By Paul Knoepfler
Will intellectual property (IP) wars over patent rights to one of the most exciting new stem cell technologies hold back getting novel therapies to patients?
Unfortunately, it’s very possible.
Induced pluripotent stem (iPS) cells are very cool stem cells made from non-stem cells through a process called cellular reprogramming.
iPS cells have essentially all of the same properties and powers as embryonic stem (ES) cells, but without the potential ethical complexity of utlizing a human blastocyst for their generation.
Pretty amazing, huh?
iPS cells have huge therapeutic potential both directly via potential cell therapies (e.g. for treatment of macular degeneration) and indirectly as the basis for disease modeling and drug screens.
All of this sounds wonderful and it is, but of course you know there had to be a catch, right?
The huge potential problem here is the issue of intellectual property (IP) rights to iPS cells.
All the talk and the slew of publications about potentially using iPS cells to develop therapies to help patients is exciting in theory, but unfortunately the reality is that it is not entirely clear if most researchers are, from a legal standpoint, even allowed to develop and commercialize iPS cell-based therapies at all.
The patent landscape for iPS cells is complicated to put it mildly. A Google patent search for “induced pluripotent stem cells” produced almost 200,000 results.
A search for “cellular reprogramming produced more than 1,000 results.
I’m not sure all of these results are really separate patents, but still….that’s a big complicated mess.
To me simplistically it seems like Yamanaka and his institution should own the rights, but clearly it’s not so simple.
Can any Dr. Joe Shmoe clearly without IP rights to iPS cells develop a therapy?
So if, for example, my lab wanted to develop an iPS cell-based therapy to treat an important disease, would it be possible to do so?
I don’t know. It sure seems risky to me to develop a therapy based on a technology that someone else owns even if I’m not entirely sure who that someone else is.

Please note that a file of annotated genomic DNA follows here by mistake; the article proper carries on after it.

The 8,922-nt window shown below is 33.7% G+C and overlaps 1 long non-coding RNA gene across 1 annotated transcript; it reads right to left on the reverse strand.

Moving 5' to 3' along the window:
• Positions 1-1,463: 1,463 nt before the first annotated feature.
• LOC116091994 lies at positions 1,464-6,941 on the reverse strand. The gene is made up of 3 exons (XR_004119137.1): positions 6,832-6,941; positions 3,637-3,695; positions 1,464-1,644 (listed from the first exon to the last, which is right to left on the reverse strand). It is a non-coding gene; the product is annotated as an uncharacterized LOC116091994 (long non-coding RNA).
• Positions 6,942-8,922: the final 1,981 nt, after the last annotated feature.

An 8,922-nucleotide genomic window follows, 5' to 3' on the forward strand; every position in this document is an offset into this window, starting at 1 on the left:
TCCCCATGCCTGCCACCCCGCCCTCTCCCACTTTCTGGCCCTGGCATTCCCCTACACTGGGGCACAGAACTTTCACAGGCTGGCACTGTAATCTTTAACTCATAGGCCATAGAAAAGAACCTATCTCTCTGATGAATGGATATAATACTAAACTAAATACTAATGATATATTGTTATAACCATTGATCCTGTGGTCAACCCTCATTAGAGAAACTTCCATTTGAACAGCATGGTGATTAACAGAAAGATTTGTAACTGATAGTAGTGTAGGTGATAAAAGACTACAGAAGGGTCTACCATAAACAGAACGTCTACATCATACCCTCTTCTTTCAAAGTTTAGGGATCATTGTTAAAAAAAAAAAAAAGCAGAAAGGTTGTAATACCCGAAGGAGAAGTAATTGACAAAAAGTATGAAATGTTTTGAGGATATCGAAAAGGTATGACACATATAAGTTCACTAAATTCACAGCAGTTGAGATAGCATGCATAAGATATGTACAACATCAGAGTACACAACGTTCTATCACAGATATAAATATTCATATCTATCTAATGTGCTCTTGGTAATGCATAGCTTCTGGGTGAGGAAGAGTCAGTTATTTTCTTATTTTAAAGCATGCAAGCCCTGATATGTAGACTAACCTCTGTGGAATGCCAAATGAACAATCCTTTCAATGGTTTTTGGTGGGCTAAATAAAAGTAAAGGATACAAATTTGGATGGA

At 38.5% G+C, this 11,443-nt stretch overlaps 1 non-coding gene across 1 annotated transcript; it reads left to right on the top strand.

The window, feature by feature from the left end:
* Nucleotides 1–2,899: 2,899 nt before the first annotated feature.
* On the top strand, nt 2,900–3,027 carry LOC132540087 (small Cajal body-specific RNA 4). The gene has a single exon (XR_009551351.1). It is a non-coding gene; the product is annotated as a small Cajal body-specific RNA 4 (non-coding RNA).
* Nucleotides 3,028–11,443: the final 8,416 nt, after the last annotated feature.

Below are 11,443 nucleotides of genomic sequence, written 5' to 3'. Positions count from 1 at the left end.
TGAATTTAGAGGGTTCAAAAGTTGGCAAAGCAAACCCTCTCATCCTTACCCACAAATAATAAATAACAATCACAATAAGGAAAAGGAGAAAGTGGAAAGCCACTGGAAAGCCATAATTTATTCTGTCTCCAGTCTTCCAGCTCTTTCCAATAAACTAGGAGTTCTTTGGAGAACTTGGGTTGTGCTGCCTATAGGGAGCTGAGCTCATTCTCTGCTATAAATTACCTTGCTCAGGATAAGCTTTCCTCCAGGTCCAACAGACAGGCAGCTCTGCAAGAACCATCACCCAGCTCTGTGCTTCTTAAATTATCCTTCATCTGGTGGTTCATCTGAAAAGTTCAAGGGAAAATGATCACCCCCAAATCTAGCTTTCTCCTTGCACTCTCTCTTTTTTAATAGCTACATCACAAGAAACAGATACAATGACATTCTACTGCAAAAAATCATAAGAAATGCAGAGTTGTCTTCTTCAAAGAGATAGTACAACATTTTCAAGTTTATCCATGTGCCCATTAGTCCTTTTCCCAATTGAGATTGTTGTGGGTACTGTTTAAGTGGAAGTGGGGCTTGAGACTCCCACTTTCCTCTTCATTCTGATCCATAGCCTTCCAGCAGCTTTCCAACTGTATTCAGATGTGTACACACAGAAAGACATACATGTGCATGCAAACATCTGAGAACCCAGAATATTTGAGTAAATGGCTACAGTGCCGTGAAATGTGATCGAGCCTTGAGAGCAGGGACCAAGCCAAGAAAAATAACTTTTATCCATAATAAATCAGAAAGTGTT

What about other companies or researchers? Many are working feverishly to develop iPS cell-based therapies, but to my knowledge almost none of them have any IP rights to iPS cells.
It seems like a recipe for trouble to me if not an outright nightmare.
And also I wonder could some other companies be challenging (directly or indirectly by their actions) the Japanese IP and patents on iPS cells?
For example, the company Advanced Cell Technology (ACT; stock symbol ACTC) is most well-known perhaps for its ES cell-based therapies in clinical trials for macular degeneration, but it has clearly indicated that it is developing an iPS cell-based platelet product and perhaps other iPS cell-related products.
But does ACTC in fact have the necessary IP rights to do this? Will they have to pay someone else for the right to use iPS cell technology? ACT has indicated that they have some IP rights to iPS cell-like technology, but what exactly does that mean? Will they be sued if they try to commercialize an iPS cell-based product?
I’ve heard that Stanford is also working on an iPS cell-based therapy with every intent to make it into a stem cell-based treatment to be used for patients….but does Stanford have the legal right to do that?
I’m not aware of Stanford have any IP claim to iPS cell technology at all. Have they signed a licensing agreement with another institution that has a patent for iPS cells?
What about all the other universities and researchers working on clinical translation of iPS cells?
It is no exaggeration to say there are likely dozens of institutions around the world wanting to commercialize iPS cell-based products.
Will they all have to pay expensive licensing fees or end up in court?
…or will the patent holders voluntarily and freely allow others to commercialize iPS cell-based medical treatments?
I don’t think so.
This could get really messy.